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Leonard Hyman & William Tilles

Leonard Hyman & William Tilles

Leonard S. Hyman is an economist and financial analyst specializing in the energy sector. He headed utility equity research at a major brokerage house and…

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Maine Voters Reject State Takeover Of Private Utilities Companies

  • Maine voters rejected a state takeover of electric utilities.
  • Cost estimates for this plan cited in the local press varied from $8-13 billion.
  • The conventional wisdom regarding Maine will focus on the exorbitant sums spent by its two utilities on lobbying, advertisements, social media etc.
Power Grid

Maine voters yesterday overwhelmingly rejected a ballot measure, Question 3, proposing a state takeover of its two investor-owned utilities, Central Maine Power and Versant. Public power advocates proposed a new state entity, Pine Tree Power, that would be authorized to issue debt for this utility takeover. Cost estimates for this plan cited in the local press varied from $8-13 billion and could take a decade to implement. The plan essentially would use the principles of eminent domain to establish a fair value for utility assets and then prosecute. We should hasten to add that this has not proven to be a winning strategy very often. Attempting it on a more extensive, statewide platform made the public power advocate’s task even more daunting. For example, the city of Boulder, CO, voted to municipalize its electric utility in 2010 and to abandon the unsuccessful effort in November 2020 after a decade-long fight and spending almost $30 million. They ultimately reached a settlement agreement with the Public Service Company of Colorado about increasing renewables. These are very hard fights for public power advocates to win, especially when lacking the support of the governor and other key state officials, as happened in Maine.

The conventional wisdom regarding Maine will focus on the exorbitant sums spent by its two utilities on lobbying, advertisements, social media etc. The public power advocacy group Our Power, was supposedly outspent by a ratio of 30:1, and the vote was 70% against public power versus 30% in favor. In addition, voters also approved a measure that any new state debt in excess of $1 billion requires voter approval. This also further limits the likelihood of future attempts to take public the privately owned state electric system.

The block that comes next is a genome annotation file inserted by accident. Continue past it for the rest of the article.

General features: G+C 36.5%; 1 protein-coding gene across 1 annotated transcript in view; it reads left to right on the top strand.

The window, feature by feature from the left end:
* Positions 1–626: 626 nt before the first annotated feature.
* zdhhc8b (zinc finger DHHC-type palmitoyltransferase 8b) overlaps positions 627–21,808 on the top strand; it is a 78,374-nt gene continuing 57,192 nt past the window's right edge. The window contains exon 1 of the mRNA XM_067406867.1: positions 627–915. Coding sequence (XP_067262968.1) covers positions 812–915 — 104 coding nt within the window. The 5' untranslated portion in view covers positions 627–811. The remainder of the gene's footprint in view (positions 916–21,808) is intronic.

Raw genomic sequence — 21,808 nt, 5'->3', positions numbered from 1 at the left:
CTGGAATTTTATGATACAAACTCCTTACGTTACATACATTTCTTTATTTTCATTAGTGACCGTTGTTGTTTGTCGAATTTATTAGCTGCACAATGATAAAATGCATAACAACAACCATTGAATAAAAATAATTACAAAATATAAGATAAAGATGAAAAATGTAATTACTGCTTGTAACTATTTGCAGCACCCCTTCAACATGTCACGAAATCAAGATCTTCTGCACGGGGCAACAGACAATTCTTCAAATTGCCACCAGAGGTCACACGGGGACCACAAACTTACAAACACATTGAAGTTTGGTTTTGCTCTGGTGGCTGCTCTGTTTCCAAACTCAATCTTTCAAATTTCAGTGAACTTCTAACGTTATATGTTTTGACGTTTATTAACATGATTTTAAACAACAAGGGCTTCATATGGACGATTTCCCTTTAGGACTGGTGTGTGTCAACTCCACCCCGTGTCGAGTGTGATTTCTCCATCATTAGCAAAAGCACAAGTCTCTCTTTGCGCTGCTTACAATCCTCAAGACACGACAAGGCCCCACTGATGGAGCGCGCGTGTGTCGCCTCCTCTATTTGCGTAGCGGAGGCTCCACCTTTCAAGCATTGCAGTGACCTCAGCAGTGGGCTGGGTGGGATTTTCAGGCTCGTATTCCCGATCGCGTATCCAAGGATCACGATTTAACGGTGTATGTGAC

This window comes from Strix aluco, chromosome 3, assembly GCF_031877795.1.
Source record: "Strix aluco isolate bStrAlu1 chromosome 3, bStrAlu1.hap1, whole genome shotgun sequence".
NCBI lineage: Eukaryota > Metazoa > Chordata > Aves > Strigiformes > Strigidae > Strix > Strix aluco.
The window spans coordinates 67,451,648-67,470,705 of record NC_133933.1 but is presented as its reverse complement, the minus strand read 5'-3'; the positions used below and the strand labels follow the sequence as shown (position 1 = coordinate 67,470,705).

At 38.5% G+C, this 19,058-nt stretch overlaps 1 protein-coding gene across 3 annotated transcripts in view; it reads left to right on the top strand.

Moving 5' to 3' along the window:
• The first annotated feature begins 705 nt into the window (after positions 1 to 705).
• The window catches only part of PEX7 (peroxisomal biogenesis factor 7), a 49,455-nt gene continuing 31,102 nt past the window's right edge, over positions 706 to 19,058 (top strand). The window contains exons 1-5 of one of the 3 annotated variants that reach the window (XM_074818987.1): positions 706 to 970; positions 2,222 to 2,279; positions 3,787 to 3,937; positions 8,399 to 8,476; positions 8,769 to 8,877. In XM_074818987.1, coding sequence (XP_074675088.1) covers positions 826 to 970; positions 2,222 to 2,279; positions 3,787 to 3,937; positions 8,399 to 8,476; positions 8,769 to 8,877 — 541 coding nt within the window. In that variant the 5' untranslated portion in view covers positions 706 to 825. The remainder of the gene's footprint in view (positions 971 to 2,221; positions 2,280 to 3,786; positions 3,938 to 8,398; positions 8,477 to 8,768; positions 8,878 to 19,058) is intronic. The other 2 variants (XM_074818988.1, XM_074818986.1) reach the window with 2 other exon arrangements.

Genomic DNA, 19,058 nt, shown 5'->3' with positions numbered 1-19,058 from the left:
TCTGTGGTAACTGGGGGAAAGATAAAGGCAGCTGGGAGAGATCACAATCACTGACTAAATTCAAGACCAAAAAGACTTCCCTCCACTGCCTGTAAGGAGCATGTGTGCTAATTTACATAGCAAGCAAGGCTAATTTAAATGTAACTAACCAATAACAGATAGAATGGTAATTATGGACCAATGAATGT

These types of anti-utility movements do not occur in a vacuum. The incumbent utilities had four main criticisms: 1) rates were too high, 2) outage response was too slow, 3) poor customer service, and 4) Central Maine Power’s problem-plagued billing system. As for the fourth allegation, the state’s public utility commission levied a $10 million penalty against the company for deficiencies. But the state utility commission also noted that the state's electric customers faced annual rate increase from 34-49% due mainly to higher natural gas prices. Natural gas drives wholesale electricity prices in New England as it is the boiler fuel for much of the power-generating fleet. For example, residential electric customers of Central Maine Power paid 11.8 cents per kwh in 2022 and 17.6 cents per kwh in 2023, a 49% increase. Versant’s two operating utilities, the former Bangor-Hydro and Maine Public Service experienced residential rate increases of 34% and 41%, respectively.

This explains why the issue could gain enough traction to be taken to the voters.

We guess that Maine’s voters made the right decision. If the state eventually took over its investor-owned utilities at a generous price, utility shareholders would benefit, while the state’s taxpayers would be responsible for the billions in new debt to accomplish this ownership transfer. Depending on the price ultimately paid, it’s not clear whether the new state public power entity could have meaningfully lowered residential electric rates. A new state public power entity might be more responsive to the public’s concerns, but if rising natural gas prices and New England’s gas-heavy electric generation mix are the real problem, then questions of public vs private ownership, while symbolic, are largely irrelevant.

As we’ve noted previously, there is one odd thing about the electricity business. Although its product is essential for modern existence, very few customers care that much about how it's produced (assuming it’s environmentally benign) or who sells it. Electricity is a commodity, and there is no brand loyalty. This is an industry ripe for disruption, as 30% of Maine voters indicated. But why spend billions buying old, legacy utility assets when the state can pay far less providing cheaper renewable power as it's been doing? 

By Leonard Hyman and William Tilles

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